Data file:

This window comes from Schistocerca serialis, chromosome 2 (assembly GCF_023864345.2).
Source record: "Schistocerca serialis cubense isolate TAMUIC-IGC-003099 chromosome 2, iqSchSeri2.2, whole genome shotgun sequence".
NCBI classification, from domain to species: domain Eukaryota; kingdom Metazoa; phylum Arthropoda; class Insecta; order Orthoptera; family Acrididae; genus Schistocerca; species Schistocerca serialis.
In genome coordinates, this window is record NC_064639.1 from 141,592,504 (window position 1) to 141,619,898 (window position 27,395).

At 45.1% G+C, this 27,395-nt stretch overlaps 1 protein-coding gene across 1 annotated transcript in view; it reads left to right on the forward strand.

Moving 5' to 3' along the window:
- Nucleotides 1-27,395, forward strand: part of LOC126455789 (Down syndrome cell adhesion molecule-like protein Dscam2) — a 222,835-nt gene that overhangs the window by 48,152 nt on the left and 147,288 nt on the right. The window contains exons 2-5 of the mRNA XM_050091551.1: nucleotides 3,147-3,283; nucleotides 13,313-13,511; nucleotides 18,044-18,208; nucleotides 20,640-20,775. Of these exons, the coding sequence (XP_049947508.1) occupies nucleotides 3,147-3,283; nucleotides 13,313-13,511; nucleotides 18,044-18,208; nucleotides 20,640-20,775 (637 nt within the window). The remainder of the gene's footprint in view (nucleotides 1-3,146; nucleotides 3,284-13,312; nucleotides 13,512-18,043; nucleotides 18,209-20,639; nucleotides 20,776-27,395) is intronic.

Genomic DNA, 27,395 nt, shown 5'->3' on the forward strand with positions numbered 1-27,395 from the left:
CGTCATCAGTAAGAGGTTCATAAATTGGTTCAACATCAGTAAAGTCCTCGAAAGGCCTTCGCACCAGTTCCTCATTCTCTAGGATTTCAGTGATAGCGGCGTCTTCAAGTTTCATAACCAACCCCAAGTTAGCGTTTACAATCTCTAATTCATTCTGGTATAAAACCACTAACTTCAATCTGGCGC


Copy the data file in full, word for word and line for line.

This window comes from Schistocerca serialis, chromosome 2 (assembly GCF_023864345.2).
Source record: "Schistocerca serialis cubense isolate TAMUIC-IGC-003099 chromosome 2, iqSchSeri2.2, whole genome shotgun sequence".
NCBI classification, from domain to species: domain Eukaryota; kingdom Metazoa; phylum Arthropoda; class Insecta; order Orthoptera; family Acrididae; genus Schistocerca; species Schistocerca serialis.
In genome coordinates, this window is record NC_064639.1 from 141,592,504 (window position 1) to 141,619,898 (window position 27,395).

At 45.1% G+C, this 27,395-nt stretch overlaps 1 protein-coding gene across 1 annotated transcript in view; it reads left to right on the forward strand.

Moving 5' to 3' along the window:
- Nucleotides 1-27,395, forward strand: part of LOC126455789 (Down syndrome cell adhesion molecule-like protein Dscam2) — a 222,835-nt gene that overhangs the window by 48,152 nt on the left and 147,288 nt on the right. The window contains exons 2-5 of the mRNA XM_050091551.1: nucleotides 3,147-3,283; nucleotides 13,313-13,511; nucleotides 18,044-18,208; nucleotides 20,640-20,775. Of these exons, the coding sequence (XP_049947508.1) occupies nucleotides 3,147-3,283; nucleotides 13,313-13,511; nucleotides 18,044-18,208; nucleotides 20,640-20,775 (637 nt within the window). The remainder of the gene's footprint in view (nucleotides 1-3,146; nucleotides 3,284-13,312; nucleotides 13,512-18,043; nucleotides 18,209-20,639; nucleotides 20,776-27,395) is intronic.

Genomic DNA, 27,395 nt, shown 5'->3' on the forward strand with positions numbered 1-27,395 from the left:
CGTCATCAGTAAGAGGTTCATAAATTGGTTCAACATCAGTAAAGTCCTCGAAAGGCCTTCGCACCAGTTCCTCATTCTCTAGGATTTCAGTGATAGCGGCGTCTTCAAGTTTCATAACCAACCCCAAGTTAGCGTTTACAATCTCTAATTCATTCTGGTATAAAACCACTAACTTCAATCTGGCGC